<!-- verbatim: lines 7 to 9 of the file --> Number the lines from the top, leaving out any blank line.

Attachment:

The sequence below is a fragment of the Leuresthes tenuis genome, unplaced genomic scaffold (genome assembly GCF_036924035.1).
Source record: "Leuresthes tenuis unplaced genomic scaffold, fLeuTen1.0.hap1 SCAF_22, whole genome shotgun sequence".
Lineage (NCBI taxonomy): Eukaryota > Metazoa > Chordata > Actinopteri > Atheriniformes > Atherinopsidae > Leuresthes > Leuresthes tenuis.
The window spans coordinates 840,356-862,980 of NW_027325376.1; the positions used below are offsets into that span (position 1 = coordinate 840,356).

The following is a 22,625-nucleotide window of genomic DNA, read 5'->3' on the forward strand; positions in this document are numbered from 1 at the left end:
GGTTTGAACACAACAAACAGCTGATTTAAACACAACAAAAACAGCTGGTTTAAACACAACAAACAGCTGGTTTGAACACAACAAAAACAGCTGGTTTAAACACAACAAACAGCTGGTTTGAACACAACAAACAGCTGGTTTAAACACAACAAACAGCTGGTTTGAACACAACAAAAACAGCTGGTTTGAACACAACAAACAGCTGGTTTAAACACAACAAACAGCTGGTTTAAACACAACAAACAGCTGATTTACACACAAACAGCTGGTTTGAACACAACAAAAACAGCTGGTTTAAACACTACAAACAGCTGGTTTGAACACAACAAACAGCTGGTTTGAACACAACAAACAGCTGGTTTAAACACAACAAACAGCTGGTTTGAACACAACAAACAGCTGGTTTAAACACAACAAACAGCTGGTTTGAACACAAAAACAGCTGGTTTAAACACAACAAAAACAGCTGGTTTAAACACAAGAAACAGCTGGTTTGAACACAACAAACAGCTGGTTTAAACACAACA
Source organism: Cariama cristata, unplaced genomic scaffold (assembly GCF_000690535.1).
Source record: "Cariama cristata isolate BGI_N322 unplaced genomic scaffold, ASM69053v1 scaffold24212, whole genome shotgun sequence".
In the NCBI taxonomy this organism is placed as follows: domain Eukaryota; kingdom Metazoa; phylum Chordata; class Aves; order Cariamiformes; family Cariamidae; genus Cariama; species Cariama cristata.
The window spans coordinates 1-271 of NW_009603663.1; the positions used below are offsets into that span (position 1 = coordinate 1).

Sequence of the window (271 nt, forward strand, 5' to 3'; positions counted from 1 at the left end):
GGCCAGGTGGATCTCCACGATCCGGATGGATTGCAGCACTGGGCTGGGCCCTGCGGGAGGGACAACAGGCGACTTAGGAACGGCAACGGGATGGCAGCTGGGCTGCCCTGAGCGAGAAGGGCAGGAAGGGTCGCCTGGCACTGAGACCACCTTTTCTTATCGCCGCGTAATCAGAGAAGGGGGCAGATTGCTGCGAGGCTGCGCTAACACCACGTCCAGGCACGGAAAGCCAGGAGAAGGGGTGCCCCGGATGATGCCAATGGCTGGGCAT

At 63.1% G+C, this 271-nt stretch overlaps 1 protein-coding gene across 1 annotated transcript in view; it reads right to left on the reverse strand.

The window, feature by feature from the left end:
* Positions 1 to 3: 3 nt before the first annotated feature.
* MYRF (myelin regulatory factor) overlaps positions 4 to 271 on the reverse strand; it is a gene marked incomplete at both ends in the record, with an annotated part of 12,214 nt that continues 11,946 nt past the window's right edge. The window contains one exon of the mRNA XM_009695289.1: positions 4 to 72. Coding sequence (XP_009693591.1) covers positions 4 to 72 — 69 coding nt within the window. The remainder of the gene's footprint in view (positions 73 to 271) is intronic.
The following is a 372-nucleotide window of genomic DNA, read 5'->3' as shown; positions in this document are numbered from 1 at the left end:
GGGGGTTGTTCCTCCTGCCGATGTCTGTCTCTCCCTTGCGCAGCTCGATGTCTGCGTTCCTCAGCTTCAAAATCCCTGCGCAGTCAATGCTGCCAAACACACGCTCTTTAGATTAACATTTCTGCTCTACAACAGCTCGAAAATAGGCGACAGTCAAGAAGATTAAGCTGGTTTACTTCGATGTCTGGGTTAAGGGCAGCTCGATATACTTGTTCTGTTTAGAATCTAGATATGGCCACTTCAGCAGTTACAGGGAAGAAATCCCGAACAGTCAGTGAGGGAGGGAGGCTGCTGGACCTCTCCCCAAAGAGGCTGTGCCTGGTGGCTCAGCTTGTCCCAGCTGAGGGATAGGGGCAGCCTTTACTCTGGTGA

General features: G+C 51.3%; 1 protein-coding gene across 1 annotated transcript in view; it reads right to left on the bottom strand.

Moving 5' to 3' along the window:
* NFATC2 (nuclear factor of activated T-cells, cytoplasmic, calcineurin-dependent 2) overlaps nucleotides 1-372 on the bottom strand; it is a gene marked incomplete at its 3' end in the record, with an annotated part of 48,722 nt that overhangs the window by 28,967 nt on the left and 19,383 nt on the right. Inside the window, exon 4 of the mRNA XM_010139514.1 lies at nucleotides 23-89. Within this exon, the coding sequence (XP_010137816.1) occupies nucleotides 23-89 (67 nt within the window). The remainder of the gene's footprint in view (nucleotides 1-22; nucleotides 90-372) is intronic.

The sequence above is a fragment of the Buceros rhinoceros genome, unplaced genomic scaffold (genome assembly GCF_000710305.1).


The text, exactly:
Source organism: Cariama cristata, unplaced genomic scaffold (assembly GCF_000690535.1).
Source record: "Cariama cristata isolate BGI_N322 unplaced genomic scaffold, ASM69053v1 scaffold24212, whole genome shotgun sequence".
In the NCBI taxonomy this organism is placed as follows: domain Eukaryota; kingdom Metazoa; phylum Chordata; class Aves; order Cariamiformes; family Cariamidae; genus Cariama; species Cariama cristata.